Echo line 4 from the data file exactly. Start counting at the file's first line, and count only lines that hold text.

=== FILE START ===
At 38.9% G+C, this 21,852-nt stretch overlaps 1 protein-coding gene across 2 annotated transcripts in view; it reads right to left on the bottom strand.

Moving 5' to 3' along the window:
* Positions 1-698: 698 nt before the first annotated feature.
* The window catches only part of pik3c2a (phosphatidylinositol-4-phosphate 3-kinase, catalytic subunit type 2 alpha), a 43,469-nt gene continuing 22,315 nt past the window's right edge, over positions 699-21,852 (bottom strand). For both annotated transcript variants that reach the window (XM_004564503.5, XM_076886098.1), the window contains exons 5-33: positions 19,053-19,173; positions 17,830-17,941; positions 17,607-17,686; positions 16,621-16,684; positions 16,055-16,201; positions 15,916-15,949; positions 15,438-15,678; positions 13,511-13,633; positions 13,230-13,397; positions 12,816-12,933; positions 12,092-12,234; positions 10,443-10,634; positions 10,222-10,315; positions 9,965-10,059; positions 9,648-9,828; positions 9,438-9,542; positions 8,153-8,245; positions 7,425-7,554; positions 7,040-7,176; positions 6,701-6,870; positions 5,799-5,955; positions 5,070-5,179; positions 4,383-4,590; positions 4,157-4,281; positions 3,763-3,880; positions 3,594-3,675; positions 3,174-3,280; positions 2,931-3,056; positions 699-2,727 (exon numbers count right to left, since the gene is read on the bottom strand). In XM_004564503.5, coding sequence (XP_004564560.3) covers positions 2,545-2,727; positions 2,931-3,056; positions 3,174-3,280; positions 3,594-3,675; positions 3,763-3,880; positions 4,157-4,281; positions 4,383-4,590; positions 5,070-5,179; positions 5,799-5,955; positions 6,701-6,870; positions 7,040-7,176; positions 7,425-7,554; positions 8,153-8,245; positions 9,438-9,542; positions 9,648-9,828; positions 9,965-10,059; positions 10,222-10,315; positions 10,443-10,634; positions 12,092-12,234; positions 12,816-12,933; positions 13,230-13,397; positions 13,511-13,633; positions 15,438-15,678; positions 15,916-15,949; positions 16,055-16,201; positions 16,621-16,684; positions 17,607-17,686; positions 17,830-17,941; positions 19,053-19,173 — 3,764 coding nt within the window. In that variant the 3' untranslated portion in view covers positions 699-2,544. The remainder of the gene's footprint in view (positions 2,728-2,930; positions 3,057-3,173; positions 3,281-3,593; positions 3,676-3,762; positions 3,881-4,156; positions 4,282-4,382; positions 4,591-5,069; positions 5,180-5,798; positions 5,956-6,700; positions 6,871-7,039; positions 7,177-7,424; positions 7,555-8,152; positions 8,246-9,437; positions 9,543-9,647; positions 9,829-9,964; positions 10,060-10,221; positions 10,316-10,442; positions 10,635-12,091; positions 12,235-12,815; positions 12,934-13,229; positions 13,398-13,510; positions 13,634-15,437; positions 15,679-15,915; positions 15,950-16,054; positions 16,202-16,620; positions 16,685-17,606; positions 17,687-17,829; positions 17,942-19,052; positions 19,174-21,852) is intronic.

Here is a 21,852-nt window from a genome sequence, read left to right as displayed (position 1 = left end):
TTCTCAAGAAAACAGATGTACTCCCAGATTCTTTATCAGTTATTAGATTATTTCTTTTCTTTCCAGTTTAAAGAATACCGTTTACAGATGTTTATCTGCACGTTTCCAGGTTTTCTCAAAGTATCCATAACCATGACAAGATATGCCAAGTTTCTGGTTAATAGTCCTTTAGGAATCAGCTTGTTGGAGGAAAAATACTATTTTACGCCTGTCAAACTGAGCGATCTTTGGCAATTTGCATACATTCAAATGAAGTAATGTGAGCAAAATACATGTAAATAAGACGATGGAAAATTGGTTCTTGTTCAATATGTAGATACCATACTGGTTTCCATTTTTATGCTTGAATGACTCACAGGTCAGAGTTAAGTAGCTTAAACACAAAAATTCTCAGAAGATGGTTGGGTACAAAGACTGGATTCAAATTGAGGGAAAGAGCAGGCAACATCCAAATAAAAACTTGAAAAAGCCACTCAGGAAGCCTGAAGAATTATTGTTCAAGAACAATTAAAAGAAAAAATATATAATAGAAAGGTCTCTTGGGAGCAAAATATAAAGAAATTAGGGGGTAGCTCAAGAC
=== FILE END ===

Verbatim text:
* The window catches only part of pik3c2a (phosphatidylinositol-4-phosphate 3-kinase, catalytic subunit type 2 alpha), a 43,469-nt gene continuing 22,315 nt past the window's right edge, over positions 699-21,852 (bottom strand). For both annotated transcript variants that reach the window (XM_004564503.5, XM_076886098.1), the window contains exons 5-33: positions 19,053-19,173; positions 17,830-17,941; positions 17,607-17,686; positions 16,621-16,684; positions 16,055-16,201; positions 15,916-15,949; positions 15,438-15,678; positions 13,511-13,633; positions 13,230-13,397; positions 12,816-12,933; positions 12,092-12,234; positions 10,443-10,634; positions 10,222-10,315; positions 9,965-10,059; positions 9,648-9,828; positions 9,438-9,542; positions 8,153-8,245; positions 7,425-7,554; positions 7,040-7,176; positions 6,701-6,870; positions 5,799-5,955; positions 5,070-5,179; positions 4,383-4,590; positions 4,157-4,281; positions 3,763-3,880; positions 3,594-3,675; positions 3,174-3,280; positions 2,931-3,056; positions 699-2,727 (exon numbers count right to left, since the gene is read on the bottom strand). In XM_004564503.5, coding sequence (XP_004564560.3) covers positions 2,545-2,727; positions 2,931-3,056; positions 3,174-3,280; positions 3,594-3,675; positions 3,763-3,880; positions 4,157-4,281; positions 4,383-4,590; positions 5,070-5,179; positions 5,799-5,955; positions 6,701-6,870; positions 7,040-7,176; positions 7,425-7,554; positions 8,153-8,245; positions 9,438-9,542; positions 9,648-9,828; positions 9,965-10,059; positions 10,222-10,315; positions 10,443-10,634; positions 12,092-12,234; positions 12,816-12,933; positions 13,230-13,397; positions 13,511-13,633; positions 15,438-15,678; positions 15,916-15,949; positions 16,055-16,201; positions 16,621-16,684; positions 17,607-17,686; positions 17,830-17,941; positions 19,053-19,173 — 3,764 coding nt within the window. In that variant the 3' untranslated portion in view covers positions 699-2,544. The remainder of the gene's footprint in view (positions 2,728-2,930; positions 3,057-3,173; positions 3,281-3,593; positions 3,676-3,762; positions 3,881-4,156; positions 4,282-4,382; positions 4,591-5,069; positions 5,180-5,798; positions 5,956-6,700; positions 6,871-7,039; positions 7,177-7,424; positions 7,555-8,152; positions 8,246-9,437; positions 9,543-9,647; positions 9,829-9,964; positions 10,060-10,221; positions 10,316-10,442; positions 10,635-12,091; positions 12,235-12,815; positions 12,934-13,229; positions 13,398-13,510; positions 13,634-15,437; positions 15,679-15,915; positions 15,950-16,054; positions 16,202-16,620; positions 16,685-17,606; positions 17,687-17,829; positions 17,942-19,052; positions 19,174-21,852) is intronic.